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affairs American army asked authorities began Bliss buildings called camp cane cars cattle cents charge clean Colonel condition Cuba Cuban custom duty early entire established force four give half hand harbor Havana hundreds important industry interests island kind labor land leave less look marched Matanzas matter ment miles military months necessary needed never night occupation operation passed persons plant police practically probably problem province railroad received running Santa secure seemed seen sent sewers side simply situation soldiers soon Spaniards Spanish stations story streets sugar supply taken thing thought thousands tion tobacco told took town train troops United wanted Wilson women Wood
Página 40 - That the United States hereby disclaims any disposition or intention to exercise sovereignty, jurisdiction, or control over said island except for the pacification thereof, and asserts its determination, when that is accomplished, to leave the government and control of the island to its people.
Página 307 - That field is freedom of speech, freedom of the press, the right of peaceable assembly, the right of petition, the right of trial by jury, and the right to worship according to the dictates of our own consciences.
Página 204 - For many years it was a case of every man for himself and the devil take the hindermost — and the devil did take a number of the hindermost.
Página 365 - ... great prospective wealth in this commodity can be formed, provided Cuba is successful in finding favorable foreign markets. In short, it is perfectly apparent, as has been elsewhere stated, that under such conditions Cuba can easily become the greatest sugar-producing country in the world. TOBACCO. Second only in importance to the sugar industry in Cuba is that of tobacco, in the cultivation of which upward of 80,000 people are employed. Unlike sugar cane, the tobacco plant is indigenous and...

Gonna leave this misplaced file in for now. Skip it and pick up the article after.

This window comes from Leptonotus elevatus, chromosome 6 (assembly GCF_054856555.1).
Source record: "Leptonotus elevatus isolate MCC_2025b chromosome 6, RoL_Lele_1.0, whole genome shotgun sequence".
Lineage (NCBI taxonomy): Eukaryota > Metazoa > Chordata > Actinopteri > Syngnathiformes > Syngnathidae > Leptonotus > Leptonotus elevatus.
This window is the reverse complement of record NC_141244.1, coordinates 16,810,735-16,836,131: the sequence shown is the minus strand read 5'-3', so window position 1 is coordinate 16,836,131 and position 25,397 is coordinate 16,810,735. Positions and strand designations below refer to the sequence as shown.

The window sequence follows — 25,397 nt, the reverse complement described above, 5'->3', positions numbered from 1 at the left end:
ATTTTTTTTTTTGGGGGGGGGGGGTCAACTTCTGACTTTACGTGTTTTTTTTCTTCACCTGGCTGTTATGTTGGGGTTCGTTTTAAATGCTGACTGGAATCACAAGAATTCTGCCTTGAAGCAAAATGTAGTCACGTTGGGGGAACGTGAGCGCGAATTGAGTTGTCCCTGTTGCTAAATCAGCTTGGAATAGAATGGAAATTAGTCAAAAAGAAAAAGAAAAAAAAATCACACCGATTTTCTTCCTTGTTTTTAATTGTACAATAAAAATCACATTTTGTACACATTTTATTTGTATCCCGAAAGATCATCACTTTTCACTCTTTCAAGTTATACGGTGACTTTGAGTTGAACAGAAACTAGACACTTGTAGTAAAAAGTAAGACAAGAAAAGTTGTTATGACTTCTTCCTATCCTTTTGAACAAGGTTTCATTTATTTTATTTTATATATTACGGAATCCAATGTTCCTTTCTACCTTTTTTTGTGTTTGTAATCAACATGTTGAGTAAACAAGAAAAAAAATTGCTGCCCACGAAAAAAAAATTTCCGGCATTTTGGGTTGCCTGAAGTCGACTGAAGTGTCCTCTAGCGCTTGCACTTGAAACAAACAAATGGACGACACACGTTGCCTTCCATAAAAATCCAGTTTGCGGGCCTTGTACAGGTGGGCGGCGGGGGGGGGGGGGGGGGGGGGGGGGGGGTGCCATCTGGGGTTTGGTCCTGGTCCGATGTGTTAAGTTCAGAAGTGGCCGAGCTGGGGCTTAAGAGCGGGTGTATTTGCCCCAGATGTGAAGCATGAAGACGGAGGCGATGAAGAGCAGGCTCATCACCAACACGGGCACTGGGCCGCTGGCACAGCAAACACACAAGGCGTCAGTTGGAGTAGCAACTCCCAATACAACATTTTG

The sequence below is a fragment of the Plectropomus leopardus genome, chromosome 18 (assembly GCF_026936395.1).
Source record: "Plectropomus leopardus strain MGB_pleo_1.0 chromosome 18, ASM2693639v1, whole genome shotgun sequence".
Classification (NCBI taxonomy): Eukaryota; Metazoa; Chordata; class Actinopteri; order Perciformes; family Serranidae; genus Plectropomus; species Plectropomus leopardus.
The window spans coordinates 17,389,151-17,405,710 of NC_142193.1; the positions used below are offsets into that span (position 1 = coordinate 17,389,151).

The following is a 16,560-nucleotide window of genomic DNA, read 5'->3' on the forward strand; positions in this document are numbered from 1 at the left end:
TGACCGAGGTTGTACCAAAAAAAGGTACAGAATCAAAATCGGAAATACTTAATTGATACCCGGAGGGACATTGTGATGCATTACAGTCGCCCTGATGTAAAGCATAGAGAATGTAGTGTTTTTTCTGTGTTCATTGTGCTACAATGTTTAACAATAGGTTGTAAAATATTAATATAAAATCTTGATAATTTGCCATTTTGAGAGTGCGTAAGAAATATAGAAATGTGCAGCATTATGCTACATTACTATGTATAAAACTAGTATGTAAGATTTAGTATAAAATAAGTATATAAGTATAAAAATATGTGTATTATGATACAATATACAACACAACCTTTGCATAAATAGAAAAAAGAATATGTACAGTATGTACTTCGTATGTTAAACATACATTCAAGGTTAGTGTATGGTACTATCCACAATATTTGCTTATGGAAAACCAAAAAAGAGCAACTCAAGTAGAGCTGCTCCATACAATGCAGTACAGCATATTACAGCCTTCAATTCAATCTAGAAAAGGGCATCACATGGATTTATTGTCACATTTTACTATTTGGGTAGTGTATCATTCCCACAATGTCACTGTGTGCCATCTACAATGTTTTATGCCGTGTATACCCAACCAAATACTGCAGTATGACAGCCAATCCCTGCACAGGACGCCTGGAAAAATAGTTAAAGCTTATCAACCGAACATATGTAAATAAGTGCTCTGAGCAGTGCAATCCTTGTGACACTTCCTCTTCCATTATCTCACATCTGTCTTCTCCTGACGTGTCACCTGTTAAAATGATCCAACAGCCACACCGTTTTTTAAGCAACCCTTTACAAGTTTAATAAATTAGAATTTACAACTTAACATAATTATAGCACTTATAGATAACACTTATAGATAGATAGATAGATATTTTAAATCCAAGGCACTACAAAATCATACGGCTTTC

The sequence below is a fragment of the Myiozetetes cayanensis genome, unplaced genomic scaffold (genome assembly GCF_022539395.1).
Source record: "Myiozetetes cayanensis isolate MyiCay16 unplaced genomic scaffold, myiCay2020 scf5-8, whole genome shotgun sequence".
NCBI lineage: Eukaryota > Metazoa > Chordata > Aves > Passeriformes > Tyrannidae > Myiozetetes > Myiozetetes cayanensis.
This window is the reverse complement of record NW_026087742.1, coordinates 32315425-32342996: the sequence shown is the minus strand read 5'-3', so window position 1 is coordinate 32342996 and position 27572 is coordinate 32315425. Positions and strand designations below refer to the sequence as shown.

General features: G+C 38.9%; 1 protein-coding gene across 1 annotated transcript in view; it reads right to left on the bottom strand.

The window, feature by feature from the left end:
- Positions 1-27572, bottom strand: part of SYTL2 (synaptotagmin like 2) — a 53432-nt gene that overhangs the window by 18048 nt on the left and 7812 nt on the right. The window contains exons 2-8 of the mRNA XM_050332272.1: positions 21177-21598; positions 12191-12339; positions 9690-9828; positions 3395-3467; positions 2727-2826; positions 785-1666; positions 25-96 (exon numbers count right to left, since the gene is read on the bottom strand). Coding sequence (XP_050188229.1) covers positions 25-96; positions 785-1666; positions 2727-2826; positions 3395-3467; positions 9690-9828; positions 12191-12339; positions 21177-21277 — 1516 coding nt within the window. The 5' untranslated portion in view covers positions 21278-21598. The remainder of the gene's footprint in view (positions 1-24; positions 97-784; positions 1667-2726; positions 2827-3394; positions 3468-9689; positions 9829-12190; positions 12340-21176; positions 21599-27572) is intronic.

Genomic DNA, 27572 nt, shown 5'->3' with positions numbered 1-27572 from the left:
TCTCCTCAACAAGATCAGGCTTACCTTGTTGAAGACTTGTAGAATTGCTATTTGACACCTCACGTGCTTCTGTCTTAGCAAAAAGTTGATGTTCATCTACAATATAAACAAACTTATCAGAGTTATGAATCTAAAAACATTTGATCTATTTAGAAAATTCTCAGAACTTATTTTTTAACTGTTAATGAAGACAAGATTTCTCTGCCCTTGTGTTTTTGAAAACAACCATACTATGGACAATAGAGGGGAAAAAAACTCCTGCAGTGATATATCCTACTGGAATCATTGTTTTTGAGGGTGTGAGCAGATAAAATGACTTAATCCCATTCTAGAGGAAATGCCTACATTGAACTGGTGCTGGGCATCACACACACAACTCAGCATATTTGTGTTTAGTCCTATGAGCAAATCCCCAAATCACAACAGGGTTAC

Página vi - Harper, por. il., 8°, $2.50. Most of the chapters of this book appeared in a series of articles printed in Harper's Weekly early in 1899, but it has seemed best to supplement them with others giving a fuller account of what took place in Cuba in the first sixty days of American occupation and control. The contents include chapters on: Havana under American military rule; The Cuba of...
Página 49 - We are willing to give the United States complete control of every kind, except political annexation. You may annex us commercially — that is what we want ; but we also want independence — in name at least.
Página 315 - Put the idle people who are now reading the incendiary press to work, relegate to a back seat the politicians, whose present importance rests solely on the attentions they are receiving from our people, and they will not have followers enough left to give them the slightest importance or weight in the community. Agitators have tried to stir up the people of...
Página 290 - If there was any fault to be found with him, it was the glorious fault of doing too much.